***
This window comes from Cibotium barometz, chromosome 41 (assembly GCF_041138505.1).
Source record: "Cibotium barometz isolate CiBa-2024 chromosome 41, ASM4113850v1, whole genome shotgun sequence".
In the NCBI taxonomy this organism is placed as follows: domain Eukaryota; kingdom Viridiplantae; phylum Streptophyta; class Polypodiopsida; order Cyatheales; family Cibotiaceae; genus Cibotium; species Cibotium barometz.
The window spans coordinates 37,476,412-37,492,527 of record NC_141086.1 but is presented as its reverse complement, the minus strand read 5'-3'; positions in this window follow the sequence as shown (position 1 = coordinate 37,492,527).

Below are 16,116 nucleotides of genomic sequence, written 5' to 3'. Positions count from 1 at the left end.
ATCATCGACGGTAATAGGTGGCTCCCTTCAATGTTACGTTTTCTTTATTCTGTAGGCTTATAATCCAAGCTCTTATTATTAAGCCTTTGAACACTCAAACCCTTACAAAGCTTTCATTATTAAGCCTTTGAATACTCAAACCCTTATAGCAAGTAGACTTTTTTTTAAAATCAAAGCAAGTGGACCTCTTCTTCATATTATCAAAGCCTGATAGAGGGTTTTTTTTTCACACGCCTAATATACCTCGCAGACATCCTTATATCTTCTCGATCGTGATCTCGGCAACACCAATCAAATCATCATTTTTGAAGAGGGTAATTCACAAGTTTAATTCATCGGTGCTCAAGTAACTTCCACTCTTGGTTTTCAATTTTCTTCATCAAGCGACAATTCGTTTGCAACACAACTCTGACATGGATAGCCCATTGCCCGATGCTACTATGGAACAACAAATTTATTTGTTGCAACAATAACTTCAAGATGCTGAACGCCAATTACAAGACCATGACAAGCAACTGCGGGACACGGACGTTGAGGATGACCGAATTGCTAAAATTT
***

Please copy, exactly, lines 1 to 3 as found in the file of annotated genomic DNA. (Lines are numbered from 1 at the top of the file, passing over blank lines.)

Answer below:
This window comes from Cibotium barometz, chromosome 41 (assembly GCF_041138505.1).
Source record: "Cibotium barometz isolate CiBa-2024 chromosome 41, ASM4113850v1, whole genome shotgun sequence".
In the NCBI taxonomy this organism is placed as follows: domain Eukaryota; kingdom Viridiplantae; phylum Streptophyta; class Polypodiopsida; order Cyatheales; family Cibotiaceae; genus Cibotium; species Cibotium barometz.